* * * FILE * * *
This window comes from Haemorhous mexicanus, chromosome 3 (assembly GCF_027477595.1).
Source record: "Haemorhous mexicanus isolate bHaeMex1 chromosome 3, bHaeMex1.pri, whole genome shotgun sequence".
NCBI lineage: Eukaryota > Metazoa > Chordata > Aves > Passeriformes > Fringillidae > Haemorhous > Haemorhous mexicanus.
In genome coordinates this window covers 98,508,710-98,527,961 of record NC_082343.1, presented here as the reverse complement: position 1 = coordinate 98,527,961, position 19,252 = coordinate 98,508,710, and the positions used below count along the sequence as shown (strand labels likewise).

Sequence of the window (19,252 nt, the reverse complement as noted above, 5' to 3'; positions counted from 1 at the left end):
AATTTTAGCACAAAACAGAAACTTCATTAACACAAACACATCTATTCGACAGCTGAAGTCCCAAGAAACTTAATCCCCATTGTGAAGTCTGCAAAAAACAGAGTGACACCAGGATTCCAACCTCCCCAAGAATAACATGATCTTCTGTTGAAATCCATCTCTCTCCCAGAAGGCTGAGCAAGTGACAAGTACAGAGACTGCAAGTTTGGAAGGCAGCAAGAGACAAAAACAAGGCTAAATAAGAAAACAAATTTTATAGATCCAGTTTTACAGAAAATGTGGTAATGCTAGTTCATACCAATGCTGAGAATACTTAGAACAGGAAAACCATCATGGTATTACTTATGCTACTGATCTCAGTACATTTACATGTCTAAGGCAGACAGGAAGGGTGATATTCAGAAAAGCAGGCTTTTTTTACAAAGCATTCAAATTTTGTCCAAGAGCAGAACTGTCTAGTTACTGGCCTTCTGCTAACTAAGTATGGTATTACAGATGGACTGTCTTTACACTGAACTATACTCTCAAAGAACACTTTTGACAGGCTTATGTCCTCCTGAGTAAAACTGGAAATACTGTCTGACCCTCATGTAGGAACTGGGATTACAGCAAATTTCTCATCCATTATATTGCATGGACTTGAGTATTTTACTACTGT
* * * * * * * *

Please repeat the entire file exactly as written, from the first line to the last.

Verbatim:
This window comes from Haemorhous mexicanus, chromosome 3 (assembly GCF_027477595.1).
Source record: "Haemorhous mexicanus isolate bHaeMex1 chromosome 3, bHaeMex1.pri, whole genome shotgun sequence".
NCBI lineage: Eukaryota > Metazoa > Chordata > Aves > Passeriformes > Fringillidae > Haemorhous > Haemorhous mexicanus.
In genome coordinates this window covers 98,508,710-98,527,961 of record NC_082343.1, presented here as the reverse complement: position 1 = coordinate 98,527,961, position 19,252 = coordinate 98,508,710, and the positions used below count along the sequence as shown (strand labels likewise).

Sequence of the window (19,252 nt, the reverse complement as noted above, 5' to 3'; positions counted from 1 at the left end):
AATTTTAGCACAAAACAGAAACTTCATTAACACAAACACATCTATTCGACAGCTGAAGTCCCAAGAAACTTAATCCCCATTGTGAAGTCTGCAAAAAACAGAGTGACACCAGGATTCCAACCTCCCCAAGAATAACATGATCTTCTGTTGAAATCCATCTCTCTCCCAGAAGGCTGAGCAAGTGACAAGTACAGAGACTGCAAGTTTGGAAGGCAGCAAGAGACAAAAACAAGGCTAAATAAGAAAACAAATTTTATAGATCCAGTTTTACAGAAAATGTGGTAATGCTAGTTCATACCAATGCTGAGAATACTTAGAACAGGAAAACCATCATGGTATTACTTATGCTACTGATCTCAGTACATTTACATGTCTAAGGCAGACAGGAAGGGTGATATTCAGAAAAGCAGGCTTTTTTTACAAAGCATTCAAATTTTGTCCAAGAGCAGAACTGTCTAGTTACTGGCCTTCTGCTAACTAAGTATGGTATTACAGATGGACTGTCTTTACACTGAACTATACTCTCAAAGAACACTTTTGACAGGCTTATGTCCTCCTGAGTAAAACTGGAAATACTGTCTGACCCTCATGTAGGAACTGGGATTACAGCAAATTTCTCATCCATTATATTGCATGGACTTGAGTATTTTACTACTGT